Case study: Reaping rewards and security
A failed harvest can mean extreme financial hardship, inability to purchase farm inputs for the following season, hunger, and sometimes the difference between life and death.
To protect against this, crop insurance not only provides a payout for poor farmers should there be drought, but with insurance they are able to access loans to purchase higher yield, drought-resistant seed and fertilizer.
Harry Kafakalunda is a smallholder farmer who lives about 40 miles north east of Lilongwe in Malawi. Although he is 67 years old, Harry cycles more than 15 miles from his home along the bumpy, potholed dirt tracks from his home village to attend a monthly Transformation meeting where local smallholder farmers receive both technical advice and basic financial and insurance education.
This education is provided free for all of the forty farmers in the group who have taken out weather index crop insurance, developed by MicroEnsure, together with small loans to purchase farm inputs through Opportunity International Bank of Malawi (OIBM). The insurance is a safety net for the farmers in case of drought, but it also enables them for the first time to access agricultural loans previously unavailable because of the high risks associated with small scale farming in an area susceptible to drought.
“Before I joined the scheme,” Harry commented, “I wasn’t able to access loans, and for me, farming wasn’t a profitable business. Now, every year I can see improvements in my farming because I am able to buy better farm inputs.”
Harry supports a wife and eleven children as well as three orphans who make up his extended family. “I also have 24 grandchildren,” he added with a wide smile. “From struggling to survive and support my family, I am now planting two hectares of maize as well as cash crops – two hectares of tobacco and half a hectare of ground nuts. I am also going to plant cabbage and onions as extra cash crops, and I’m looking forward to being able to introduce irrigation to extend the growing season. The benefits for me are a better living standard, better food, I have been able to build a better house, and I have bought an ox cart from last year’s earnings. This would not have been possible before.”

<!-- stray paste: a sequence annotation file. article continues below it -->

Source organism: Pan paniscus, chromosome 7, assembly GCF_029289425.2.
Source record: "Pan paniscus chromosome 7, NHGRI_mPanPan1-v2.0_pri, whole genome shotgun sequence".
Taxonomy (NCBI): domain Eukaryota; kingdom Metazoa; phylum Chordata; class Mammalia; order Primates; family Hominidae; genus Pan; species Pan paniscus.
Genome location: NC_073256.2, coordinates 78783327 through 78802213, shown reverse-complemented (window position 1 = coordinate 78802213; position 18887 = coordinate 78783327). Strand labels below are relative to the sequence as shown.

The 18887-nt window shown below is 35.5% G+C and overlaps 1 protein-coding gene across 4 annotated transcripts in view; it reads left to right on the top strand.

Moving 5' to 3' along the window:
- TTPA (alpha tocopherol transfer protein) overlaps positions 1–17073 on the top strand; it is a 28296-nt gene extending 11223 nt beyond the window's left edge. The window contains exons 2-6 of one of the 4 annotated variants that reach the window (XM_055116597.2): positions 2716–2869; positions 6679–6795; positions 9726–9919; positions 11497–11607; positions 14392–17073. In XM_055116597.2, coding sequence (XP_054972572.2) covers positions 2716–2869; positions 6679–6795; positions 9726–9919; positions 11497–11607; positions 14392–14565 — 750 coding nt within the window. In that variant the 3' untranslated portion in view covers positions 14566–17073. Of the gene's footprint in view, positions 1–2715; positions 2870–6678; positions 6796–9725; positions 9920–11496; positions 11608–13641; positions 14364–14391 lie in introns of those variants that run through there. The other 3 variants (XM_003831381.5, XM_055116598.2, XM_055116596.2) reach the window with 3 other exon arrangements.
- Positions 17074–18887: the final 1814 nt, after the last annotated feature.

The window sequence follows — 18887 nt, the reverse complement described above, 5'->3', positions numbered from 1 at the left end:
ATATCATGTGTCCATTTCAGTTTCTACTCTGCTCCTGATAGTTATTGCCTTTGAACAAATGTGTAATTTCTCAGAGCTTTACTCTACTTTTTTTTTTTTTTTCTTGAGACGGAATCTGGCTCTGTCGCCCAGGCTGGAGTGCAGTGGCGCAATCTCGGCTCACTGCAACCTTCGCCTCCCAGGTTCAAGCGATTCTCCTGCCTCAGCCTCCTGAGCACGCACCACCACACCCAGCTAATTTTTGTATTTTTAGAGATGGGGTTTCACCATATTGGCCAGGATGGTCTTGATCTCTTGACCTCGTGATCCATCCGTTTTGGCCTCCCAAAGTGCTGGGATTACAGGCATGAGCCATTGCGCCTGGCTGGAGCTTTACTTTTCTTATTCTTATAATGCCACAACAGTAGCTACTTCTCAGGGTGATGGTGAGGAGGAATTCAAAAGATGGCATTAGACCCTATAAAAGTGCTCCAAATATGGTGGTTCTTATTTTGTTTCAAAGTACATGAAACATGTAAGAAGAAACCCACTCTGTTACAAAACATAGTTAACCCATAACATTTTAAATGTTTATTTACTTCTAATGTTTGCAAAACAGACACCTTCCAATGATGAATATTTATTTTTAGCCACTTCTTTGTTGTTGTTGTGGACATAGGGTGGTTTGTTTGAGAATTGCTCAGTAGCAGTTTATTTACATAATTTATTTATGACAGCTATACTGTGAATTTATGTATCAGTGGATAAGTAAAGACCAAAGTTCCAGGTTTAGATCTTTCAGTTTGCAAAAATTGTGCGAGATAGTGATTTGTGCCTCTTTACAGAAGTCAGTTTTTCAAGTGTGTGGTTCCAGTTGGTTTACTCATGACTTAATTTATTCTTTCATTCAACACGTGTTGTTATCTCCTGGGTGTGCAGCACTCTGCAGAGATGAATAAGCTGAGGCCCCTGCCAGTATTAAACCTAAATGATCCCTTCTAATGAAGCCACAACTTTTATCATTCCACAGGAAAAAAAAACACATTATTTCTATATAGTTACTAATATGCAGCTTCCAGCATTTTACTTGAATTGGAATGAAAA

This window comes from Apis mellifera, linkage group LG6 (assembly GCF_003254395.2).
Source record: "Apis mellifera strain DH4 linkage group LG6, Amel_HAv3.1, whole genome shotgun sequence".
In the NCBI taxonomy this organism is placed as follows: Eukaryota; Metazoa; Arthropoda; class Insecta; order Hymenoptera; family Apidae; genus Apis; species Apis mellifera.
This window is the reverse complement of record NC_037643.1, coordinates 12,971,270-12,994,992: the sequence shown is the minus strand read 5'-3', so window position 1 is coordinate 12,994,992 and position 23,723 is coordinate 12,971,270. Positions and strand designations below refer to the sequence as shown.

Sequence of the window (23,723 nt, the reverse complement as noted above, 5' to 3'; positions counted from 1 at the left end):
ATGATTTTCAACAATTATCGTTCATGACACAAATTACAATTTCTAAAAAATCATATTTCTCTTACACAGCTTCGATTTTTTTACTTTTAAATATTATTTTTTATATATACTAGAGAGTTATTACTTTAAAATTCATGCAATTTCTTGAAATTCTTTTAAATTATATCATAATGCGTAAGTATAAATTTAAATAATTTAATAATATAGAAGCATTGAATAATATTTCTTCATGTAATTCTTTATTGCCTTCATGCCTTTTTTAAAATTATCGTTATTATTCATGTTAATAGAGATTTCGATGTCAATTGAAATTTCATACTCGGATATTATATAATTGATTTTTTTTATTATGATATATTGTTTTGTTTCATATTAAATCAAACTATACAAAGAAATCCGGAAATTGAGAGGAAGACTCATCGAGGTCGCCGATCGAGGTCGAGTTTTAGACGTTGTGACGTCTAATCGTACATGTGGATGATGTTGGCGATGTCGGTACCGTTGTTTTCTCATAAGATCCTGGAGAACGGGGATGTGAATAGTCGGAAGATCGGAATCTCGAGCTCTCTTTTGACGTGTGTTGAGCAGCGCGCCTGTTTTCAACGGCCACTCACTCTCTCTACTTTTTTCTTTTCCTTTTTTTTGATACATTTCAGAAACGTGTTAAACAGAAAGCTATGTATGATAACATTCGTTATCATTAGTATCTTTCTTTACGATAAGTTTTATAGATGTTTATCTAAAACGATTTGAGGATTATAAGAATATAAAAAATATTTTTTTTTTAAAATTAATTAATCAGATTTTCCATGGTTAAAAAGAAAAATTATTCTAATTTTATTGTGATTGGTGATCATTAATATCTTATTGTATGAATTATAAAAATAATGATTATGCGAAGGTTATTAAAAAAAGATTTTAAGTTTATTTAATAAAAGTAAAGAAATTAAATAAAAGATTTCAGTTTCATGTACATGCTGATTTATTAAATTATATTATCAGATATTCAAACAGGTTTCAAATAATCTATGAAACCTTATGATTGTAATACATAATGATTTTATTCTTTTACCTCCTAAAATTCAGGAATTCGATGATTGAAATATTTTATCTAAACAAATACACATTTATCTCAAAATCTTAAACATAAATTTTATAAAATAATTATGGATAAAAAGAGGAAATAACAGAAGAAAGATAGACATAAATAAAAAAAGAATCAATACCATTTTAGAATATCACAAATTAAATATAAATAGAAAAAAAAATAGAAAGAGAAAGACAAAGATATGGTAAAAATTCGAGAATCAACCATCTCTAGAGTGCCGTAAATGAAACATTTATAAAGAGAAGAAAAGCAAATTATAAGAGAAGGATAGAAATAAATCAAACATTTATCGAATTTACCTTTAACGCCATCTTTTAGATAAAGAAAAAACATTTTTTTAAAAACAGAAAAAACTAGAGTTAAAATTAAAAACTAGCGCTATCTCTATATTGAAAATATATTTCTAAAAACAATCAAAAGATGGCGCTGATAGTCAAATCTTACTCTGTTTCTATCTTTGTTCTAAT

Research carried out by Opportunity’s Insurance partner MicroEnsure has shown that 300,000 smallholder farmers in Malawi alone could move away from poverty and the threat of hunger over the next five years by taking out weather-indexed crop insurance and gaining access to agricultural loans. Taking into account the farmers’ dependent families, the lives of perhaps some two million people would be positively impacted.
While microinsurance is not a panacea, it is a significant route to improving the lives of the rural poor who otherwise would slip back towards destitution whenever catastrophic weather conditions occur.